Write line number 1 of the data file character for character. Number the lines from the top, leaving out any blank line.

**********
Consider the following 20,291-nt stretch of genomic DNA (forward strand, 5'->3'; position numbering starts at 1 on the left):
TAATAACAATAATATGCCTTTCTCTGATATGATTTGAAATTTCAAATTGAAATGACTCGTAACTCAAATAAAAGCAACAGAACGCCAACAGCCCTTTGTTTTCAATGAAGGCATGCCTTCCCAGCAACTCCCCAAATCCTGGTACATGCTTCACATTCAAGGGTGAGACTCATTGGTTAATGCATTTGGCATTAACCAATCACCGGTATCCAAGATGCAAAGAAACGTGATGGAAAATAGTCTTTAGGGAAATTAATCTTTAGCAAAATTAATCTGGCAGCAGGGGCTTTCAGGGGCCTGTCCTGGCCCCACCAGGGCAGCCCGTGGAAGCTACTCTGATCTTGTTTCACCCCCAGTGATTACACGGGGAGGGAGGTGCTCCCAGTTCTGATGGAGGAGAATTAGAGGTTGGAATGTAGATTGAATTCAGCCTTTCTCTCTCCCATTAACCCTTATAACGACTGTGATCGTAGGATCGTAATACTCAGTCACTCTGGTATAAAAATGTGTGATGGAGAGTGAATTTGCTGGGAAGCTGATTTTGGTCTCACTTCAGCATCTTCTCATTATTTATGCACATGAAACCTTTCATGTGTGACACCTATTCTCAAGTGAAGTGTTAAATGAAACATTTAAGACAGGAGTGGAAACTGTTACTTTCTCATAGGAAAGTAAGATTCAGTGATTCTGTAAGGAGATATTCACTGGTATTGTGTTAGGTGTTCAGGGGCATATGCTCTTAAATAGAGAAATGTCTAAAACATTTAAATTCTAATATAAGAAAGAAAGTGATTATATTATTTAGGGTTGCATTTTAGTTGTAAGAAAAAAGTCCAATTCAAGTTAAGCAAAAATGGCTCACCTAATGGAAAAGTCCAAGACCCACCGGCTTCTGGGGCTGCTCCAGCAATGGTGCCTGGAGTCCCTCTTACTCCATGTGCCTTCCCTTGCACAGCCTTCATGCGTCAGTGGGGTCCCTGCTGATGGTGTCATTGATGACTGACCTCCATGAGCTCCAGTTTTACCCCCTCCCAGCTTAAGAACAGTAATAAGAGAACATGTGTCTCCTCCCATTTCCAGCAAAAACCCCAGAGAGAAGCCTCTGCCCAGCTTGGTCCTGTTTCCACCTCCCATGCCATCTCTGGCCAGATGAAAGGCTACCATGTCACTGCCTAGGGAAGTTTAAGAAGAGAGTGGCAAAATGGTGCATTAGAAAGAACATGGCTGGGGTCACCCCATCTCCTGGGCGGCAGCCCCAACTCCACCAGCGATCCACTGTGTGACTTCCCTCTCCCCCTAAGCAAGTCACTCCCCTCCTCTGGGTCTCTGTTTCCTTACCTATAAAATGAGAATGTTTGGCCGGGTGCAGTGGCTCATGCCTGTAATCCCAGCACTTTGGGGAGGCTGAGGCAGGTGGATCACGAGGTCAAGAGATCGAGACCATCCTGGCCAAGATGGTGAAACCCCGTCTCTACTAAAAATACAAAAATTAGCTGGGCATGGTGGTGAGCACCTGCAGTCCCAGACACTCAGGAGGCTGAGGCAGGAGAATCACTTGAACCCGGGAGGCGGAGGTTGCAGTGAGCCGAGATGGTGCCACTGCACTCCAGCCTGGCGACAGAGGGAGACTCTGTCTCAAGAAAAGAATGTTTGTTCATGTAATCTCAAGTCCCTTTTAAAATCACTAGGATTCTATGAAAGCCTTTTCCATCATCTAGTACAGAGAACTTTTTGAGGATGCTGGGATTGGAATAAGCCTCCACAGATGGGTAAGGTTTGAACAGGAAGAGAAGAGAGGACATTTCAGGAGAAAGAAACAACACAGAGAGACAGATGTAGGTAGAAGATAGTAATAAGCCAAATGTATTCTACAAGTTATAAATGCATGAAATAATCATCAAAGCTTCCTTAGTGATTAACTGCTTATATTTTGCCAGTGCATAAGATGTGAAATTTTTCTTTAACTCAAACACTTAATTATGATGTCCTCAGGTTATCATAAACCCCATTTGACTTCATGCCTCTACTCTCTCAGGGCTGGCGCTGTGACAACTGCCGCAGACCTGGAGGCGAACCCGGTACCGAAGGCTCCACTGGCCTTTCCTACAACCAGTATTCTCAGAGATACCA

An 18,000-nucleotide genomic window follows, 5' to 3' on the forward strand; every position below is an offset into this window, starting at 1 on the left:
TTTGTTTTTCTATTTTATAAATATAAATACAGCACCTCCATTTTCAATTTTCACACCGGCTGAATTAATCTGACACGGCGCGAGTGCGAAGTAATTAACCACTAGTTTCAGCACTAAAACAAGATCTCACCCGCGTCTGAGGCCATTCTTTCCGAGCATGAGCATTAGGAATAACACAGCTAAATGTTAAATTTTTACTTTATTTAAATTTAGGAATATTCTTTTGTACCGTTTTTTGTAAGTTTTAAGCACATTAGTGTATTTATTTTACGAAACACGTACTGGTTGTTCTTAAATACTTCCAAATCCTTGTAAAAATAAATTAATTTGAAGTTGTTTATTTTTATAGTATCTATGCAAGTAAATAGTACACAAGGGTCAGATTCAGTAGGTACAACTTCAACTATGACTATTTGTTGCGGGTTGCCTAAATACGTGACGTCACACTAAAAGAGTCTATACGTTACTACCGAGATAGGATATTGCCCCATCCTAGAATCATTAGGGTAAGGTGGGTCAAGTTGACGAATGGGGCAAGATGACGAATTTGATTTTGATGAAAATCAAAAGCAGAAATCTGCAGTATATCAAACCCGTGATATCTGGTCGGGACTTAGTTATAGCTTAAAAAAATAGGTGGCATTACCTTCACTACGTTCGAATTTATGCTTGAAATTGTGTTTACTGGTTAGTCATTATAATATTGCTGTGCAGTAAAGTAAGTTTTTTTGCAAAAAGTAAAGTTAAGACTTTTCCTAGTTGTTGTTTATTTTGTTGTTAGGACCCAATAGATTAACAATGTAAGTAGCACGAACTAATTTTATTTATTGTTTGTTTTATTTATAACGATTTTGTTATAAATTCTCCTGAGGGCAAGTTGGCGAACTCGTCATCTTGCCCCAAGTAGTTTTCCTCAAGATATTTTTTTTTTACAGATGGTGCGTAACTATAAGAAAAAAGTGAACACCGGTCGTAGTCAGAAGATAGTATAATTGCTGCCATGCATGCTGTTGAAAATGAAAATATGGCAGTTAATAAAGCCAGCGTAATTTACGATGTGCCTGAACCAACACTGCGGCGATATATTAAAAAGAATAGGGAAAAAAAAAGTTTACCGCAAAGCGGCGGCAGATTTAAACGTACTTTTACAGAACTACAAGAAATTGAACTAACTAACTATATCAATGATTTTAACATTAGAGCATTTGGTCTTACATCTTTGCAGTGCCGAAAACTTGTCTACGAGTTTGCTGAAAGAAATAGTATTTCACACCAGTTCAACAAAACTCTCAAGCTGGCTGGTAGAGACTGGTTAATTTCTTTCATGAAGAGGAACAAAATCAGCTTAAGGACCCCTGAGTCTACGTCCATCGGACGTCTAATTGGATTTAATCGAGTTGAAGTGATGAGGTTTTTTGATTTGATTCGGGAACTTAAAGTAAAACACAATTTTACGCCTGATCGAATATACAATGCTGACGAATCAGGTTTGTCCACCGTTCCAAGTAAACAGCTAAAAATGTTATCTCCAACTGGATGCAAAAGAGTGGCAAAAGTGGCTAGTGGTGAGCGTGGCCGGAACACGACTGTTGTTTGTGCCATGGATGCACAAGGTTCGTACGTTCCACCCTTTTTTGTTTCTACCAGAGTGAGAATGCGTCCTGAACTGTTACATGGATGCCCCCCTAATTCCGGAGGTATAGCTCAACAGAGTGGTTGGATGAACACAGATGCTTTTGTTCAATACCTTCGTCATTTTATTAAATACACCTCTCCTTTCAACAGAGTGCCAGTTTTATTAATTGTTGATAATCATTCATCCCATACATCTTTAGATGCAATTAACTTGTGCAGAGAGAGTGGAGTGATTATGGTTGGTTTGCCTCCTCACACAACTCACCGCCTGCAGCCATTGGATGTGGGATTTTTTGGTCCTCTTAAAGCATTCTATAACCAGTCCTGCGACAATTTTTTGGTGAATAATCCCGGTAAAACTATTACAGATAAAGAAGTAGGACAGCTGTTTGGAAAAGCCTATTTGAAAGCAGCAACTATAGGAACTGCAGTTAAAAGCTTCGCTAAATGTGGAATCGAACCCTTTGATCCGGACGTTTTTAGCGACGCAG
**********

Consider the following 20,291-nt stretch of genomic DNA (forward strand, 5'->3'; position numbering starts at 1 on the left):